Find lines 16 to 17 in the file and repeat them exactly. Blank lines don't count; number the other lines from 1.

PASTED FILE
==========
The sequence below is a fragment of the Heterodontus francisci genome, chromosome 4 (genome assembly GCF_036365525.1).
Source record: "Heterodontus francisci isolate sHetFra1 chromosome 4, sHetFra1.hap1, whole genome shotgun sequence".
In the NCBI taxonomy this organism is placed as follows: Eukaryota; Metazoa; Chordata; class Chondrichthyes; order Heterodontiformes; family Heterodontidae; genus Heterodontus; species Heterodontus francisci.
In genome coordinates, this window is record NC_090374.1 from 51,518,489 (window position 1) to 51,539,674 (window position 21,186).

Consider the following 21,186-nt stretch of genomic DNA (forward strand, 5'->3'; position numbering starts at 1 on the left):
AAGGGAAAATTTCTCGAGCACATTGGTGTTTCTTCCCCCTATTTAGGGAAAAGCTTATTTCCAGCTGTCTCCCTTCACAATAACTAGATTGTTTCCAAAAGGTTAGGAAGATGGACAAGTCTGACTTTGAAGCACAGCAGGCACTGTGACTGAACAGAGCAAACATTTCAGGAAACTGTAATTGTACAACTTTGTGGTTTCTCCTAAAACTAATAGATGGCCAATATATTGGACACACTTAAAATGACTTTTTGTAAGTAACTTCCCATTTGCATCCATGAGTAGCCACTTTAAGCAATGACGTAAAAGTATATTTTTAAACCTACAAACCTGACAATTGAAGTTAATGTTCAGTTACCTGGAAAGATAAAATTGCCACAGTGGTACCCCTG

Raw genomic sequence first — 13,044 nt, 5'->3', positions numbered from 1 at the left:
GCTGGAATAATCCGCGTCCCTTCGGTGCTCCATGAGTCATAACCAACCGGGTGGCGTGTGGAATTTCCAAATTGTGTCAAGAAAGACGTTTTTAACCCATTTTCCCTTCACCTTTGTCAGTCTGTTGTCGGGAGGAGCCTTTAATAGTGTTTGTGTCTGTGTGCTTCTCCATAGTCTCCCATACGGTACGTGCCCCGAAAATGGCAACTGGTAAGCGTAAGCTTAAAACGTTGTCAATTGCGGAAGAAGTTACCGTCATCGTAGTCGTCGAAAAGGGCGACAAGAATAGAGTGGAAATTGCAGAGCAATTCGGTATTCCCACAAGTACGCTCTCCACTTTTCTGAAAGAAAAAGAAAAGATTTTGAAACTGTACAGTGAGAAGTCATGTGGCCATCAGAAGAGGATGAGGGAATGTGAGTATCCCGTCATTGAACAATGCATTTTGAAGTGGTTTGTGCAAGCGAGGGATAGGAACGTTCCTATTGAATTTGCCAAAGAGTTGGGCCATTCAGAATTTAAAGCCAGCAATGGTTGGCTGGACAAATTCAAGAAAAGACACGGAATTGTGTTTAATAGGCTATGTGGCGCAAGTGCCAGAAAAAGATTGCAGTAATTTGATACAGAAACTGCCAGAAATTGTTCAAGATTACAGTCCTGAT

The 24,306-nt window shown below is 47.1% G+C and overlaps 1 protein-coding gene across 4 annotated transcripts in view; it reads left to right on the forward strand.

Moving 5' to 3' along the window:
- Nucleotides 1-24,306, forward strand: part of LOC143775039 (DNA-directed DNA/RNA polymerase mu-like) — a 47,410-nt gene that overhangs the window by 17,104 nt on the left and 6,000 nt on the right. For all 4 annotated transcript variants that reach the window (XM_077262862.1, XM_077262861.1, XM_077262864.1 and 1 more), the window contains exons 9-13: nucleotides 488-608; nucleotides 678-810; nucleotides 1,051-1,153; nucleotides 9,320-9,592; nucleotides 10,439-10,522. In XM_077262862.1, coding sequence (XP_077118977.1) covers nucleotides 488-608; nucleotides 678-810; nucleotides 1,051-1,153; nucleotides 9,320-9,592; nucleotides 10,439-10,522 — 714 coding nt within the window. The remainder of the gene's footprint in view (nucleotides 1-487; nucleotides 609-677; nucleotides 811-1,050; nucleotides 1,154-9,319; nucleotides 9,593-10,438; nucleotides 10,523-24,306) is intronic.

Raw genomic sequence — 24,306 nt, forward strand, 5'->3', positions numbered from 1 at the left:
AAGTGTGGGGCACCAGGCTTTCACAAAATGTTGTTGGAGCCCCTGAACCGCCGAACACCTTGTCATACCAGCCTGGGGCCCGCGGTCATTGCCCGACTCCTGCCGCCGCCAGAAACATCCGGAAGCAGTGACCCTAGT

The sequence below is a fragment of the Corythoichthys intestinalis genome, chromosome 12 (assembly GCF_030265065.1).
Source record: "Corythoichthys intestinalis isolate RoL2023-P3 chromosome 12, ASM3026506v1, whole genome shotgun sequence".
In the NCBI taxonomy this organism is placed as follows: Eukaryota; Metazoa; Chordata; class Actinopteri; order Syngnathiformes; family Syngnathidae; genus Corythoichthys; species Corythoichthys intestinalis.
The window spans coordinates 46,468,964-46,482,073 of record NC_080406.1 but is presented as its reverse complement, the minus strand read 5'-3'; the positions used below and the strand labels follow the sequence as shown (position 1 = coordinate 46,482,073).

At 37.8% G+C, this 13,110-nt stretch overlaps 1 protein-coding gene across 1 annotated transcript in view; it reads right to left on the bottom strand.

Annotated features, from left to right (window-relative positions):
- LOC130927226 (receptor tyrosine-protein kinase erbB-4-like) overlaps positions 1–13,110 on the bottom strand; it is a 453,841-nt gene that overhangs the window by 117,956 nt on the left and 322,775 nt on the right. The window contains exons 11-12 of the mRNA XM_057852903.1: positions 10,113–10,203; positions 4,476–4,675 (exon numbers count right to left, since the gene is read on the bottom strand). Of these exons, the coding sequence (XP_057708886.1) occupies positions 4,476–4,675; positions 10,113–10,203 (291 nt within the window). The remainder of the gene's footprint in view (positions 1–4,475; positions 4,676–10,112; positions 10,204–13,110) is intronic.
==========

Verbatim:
In the NCBI taxonomy this organism is placed as follows: Eukaryota; Metazoa; Chordata; class Actinopteri; order Syngnathiformes; family Syngnathidae; genus Corythoichthys; species Corythoichthys intestinalis.
The window spans coordinates 46,468,964-46,482,073 of record NC_080406.1 but is presented as its reverse complement, the minus strand read 5'-3'; the positions used below and the strand labels follow the sequence as shown (position 1 = coordinate 46,482,073).